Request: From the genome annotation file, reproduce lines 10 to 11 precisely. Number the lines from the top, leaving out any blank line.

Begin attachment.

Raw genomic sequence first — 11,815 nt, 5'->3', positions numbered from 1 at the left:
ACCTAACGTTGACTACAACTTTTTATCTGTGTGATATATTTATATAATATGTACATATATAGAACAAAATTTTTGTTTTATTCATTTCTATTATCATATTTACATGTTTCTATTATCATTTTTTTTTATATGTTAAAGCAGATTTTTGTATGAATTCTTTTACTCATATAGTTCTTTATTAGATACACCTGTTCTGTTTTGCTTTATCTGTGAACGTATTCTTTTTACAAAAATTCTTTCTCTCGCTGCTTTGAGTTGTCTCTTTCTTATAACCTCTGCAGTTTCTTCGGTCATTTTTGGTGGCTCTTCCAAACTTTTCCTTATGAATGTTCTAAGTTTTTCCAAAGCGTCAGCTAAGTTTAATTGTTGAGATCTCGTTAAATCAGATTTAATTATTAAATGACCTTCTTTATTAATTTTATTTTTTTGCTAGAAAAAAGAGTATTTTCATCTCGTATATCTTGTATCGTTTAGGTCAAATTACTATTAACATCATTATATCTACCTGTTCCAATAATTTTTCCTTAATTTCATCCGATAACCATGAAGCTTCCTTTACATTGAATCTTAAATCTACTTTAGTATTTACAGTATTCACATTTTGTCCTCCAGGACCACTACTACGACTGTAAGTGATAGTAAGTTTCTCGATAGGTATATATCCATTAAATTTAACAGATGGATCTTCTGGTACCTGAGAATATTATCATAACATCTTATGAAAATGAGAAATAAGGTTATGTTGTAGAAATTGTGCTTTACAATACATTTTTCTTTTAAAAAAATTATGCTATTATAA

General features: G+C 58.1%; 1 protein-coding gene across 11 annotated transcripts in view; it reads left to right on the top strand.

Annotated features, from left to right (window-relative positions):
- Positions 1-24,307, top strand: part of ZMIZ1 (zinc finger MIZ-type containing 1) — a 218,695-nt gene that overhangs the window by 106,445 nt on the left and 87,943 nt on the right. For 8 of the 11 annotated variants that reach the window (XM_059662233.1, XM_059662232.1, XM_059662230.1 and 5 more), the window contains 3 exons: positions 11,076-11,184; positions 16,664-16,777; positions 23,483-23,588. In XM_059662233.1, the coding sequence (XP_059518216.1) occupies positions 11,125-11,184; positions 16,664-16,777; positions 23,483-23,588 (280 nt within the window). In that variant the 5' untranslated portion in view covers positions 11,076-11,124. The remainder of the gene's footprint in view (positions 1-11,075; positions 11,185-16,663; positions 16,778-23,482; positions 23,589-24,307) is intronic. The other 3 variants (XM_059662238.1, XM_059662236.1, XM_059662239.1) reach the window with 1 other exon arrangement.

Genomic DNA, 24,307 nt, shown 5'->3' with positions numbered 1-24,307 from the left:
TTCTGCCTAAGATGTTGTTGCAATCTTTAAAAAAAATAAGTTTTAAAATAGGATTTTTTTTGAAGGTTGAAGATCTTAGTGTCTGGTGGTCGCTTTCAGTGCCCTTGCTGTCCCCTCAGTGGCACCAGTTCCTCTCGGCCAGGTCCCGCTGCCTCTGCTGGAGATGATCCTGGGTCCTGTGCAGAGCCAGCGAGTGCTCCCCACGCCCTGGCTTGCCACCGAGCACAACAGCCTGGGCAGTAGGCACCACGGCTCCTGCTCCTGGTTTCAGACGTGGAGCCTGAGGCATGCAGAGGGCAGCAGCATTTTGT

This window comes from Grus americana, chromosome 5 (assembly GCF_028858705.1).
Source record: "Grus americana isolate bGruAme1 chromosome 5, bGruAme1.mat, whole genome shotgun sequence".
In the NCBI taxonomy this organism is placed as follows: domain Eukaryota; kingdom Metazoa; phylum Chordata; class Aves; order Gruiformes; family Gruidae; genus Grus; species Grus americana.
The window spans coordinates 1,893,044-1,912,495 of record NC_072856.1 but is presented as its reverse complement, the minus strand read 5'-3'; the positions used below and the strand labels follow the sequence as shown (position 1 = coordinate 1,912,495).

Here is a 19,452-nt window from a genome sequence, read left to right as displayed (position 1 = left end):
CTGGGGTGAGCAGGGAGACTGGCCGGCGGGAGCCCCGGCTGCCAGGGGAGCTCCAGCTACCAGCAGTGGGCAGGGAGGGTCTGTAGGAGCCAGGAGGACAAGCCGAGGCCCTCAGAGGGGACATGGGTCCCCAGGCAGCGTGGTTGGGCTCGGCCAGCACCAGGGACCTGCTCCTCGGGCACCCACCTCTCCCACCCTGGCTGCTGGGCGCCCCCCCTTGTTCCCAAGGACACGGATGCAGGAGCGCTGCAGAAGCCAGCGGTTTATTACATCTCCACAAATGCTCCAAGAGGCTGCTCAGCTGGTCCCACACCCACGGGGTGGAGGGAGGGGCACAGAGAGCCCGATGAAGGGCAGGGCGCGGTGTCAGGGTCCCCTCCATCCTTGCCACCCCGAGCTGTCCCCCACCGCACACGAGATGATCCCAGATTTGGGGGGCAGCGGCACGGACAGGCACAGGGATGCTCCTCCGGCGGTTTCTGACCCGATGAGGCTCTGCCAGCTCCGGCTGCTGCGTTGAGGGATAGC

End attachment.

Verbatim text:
In the NCBI taxonomy this organism is placed as follows: domain Eukaryota; kingdom Metazoa; phylum Chordata; class Aves; order Gruiformes; family Gruidae; genus Grus; species Grus americana.
The window spans coordinates 1,893,044-1,912,495 of record NC_072856.1 but is presented as its reverse complement, the minus strand read 5'-3'; the positions used below and the strand labels follow the sequence as shown (position 1 = coordinate 1,912,495).